Published: September 22, 2003
John Gage assumes leadership of the biggest federal union — the American Federation of Government Employees — at a precarious time for its members.
Federal employees are in danger of losing some of the job protections they have long enjoyed. The Bush administration is anxious to open hundreds of thousands of federal jobs to private-sector competition, base pay programs upon performance rather than longevity, and give managers more control over the workplace.
But Gage, who was elected to replace Bobby Harnage as national president Aug. 20, can count two early victories. On Sept. 9, the House passed two AFGE-backed measures. One would scrap newly revised rules known as Office of Management and Budget Circular A-76 on how agencies conduct job competitions between federal employees and contractors. The other would guarantee federal employees a 4.1 percent raise in January, nearly double the amount requested by the administration and equal to the proposed raise for military members.
Gage declared victory on those two fronts, but he remains troubled by the Homeland Security Department's efforts to consolidate 22 agencies' personnel and management systems and the Defense Department's push to adopt many of Homeland Security's management methods.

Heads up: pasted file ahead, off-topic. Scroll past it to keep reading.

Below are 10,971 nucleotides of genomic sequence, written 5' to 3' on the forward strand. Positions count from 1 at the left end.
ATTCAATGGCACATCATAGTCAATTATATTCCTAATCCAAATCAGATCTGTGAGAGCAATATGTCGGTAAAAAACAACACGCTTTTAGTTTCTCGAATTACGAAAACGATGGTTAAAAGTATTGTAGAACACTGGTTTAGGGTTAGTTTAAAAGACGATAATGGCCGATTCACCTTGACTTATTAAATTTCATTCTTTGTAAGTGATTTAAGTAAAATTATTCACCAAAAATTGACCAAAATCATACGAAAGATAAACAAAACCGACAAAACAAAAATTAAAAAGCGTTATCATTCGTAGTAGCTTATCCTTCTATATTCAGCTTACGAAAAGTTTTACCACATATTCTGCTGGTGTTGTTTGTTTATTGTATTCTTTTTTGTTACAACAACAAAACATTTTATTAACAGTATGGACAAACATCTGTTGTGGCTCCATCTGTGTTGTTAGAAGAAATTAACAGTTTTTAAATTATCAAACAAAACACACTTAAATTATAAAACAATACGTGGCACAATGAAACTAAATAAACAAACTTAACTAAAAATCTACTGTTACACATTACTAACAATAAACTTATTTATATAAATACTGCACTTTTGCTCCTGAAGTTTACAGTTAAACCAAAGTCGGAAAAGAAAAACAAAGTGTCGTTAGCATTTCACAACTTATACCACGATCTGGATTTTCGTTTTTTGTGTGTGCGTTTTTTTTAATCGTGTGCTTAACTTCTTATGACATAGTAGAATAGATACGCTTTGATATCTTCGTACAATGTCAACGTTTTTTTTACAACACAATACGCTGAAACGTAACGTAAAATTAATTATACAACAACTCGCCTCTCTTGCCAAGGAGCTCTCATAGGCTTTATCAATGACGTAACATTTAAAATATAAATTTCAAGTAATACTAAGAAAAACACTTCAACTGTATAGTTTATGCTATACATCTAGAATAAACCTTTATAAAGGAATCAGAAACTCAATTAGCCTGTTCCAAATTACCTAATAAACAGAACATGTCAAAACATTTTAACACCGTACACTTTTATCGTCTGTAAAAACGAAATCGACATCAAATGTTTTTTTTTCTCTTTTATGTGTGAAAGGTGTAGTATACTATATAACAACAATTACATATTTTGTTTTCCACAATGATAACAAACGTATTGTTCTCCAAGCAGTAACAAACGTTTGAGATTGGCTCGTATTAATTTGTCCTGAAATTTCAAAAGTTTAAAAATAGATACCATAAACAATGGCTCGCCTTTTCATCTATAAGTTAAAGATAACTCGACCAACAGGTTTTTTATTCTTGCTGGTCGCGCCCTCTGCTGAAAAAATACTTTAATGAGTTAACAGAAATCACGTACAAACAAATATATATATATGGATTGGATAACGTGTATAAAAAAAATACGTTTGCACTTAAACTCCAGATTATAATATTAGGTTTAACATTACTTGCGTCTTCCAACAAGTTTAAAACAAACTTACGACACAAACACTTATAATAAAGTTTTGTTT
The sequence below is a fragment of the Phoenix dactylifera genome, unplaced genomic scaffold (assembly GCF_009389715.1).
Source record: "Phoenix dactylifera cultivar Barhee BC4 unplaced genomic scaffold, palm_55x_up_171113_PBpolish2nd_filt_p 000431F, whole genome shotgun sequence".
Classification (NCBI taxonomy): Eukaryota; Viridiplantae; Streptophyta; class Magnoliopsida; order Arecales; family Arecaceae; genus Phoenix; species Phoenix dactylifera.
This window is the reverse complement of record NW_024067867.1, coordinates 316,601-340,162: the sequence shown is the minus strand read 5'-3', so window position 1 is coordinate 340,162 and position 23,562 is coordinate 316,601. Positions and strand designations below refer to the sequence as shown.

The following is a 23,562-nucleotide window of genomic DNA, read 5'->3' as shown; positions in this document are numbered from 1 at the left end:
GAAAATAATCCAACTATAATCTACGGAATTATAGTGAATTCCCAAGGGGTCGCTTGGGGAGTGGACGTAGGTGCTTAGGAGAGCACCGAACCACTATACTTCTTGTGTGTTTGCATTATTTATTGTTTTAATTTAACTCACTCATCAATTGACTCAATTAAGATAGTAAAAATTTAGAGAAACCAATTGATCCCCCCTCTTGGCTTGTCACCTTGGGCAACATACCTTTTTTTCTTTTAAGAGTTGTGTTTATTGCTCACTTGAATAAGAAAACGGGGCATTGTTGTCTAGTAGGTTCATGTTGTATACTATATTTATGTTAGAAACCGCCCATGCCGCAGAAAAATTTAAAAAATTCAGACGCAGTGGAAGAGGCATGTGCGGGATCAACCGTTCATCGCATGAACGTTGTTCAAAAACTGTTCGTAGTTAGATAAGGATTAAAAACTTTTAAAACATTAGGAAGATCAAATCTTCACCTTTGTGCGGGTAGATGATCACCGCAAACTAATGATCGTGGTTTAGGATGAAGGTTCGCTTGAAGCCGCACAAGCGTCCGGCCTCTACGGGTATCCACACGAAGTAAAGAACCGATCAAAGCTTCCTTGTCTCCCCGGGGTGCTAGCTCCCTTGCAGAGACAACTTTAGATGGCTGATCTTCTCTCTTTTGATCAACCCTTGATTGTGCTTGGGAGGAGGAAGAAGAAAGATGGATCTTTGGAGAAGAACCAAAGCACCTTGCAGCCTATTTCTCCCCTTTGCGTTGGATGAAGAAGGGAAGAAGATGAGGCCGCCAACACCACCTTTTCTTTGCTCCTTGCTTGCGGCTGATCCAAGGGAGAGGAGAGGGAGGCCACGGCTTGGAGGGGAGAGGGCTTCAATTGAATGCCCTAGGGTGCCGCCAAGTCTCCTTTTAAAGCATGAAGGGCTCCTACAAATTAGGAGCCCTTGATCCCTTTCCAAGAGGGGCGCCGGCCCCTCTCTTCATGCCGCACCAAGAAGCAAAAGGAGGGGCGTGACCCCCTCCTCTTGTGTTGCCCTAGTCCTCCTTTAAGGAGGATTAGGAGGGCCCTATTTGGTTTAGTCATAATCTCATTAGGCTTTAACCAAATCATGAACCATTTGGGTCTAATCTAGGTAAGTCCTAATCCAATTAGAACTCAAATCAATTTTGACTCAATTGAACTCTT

Gage became active in AFGE shortly after joining the government in 1974 as a disability examiner with the Social Security Administration.
He climbed the ranks of AFGE Local 1923 and was elected its president in 1982. Under Gage's leadership, the Baltimore local became the largest of AFGE's 1,100 locals nationwide with more than 8,000 members. In the mid-1980s he also served as national vice president of AFGE's 4th District, which represents employees in Maryland, North Carolina, Virginia and West Virginia.